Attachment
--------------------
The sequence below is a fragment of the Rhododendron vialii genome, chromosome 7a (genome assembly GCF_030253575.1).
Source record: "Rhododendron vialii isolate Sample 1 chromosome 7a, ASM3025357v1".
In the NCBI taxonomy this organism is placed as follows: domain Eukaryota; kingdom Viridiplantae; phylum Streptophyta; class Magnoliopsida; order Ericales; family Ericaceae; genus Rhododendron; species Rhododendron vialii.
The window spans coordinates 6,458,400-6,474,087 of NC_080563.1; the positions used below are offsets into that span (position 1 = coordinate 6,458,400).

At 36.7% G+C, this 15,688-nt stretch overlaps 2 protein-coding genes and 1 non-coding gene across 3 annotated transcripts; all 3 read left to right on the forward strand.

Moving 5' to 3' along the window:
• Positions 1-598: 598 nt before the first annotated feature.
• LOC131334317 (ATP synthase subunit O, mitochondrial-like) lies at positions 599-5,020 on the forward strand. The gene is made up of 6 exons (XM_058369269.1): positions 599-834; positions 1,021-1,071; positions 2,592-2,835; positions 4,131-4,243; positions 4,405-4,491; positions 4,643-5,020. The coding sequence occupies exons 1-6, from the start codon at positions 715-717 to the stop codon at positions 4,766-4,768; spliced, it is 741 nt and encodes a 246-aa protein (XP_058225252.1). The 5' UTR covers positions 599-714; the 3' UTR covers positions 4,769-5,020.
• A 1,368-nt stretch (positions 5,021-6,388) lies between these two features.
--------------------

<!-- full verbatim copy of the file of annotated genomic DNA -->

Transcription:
The sequence below is a fragment of the Rhododendron vialii genome, chromosome 7a (genome assembly GCF_030253575.1).
Source record: "Rhododendron vialii isolate Sample 1 chromosome 7a, ASM3025357v1".
In the NCBI taxonomy this organism is placed as follows: domain Eukaryota; kingdom Viridiplantae; phylum Streptophyta; class Magnoliopsida; order Ericales; family Ericaceae; genus Rhododendron; species Rhododendron vialii.
The window spans coordinates 6,458,400-6,474,087 of NC_080563.1; the positions used below are offsets into that span (position 1 = coordinate 6,458,400).

At 36.7% G+C, this 15,688-nt stretch overlaps 2 protein-coding genes and 1 non-coding gene across 3 annotated transcripts; all 3 read left to right on the forward strand.

Moving 5' to 3' along the window:
• Positions 1-598: 598 nt before the first annotated feature.
• LOC131334317 (ATP synthase subunit O, mitochondrial-like) lies at positions 599-5,020 on the forward strand. The gene is made up of 6 exons (XM_058369269.1): positions 599-834; positions 1,021-1,071; positions 2,592-2,835; positions 4,131-4,243; positions 4,405-4,491; positions 4,643-5,020. The coding sequence occupies exons 1-6, from the start codon at positions 715-717 to the stop codon at positions 4,766-4,768; spliced, it is 741 nt and encodes a 246-aa protein (XP_058225252.1). The 5' UTR covers positions 599-714; the 3' UTR covers positions 4,769-5,020.
• A 1,368-nt stretch (positions 5,021-6,388) lies between these two features.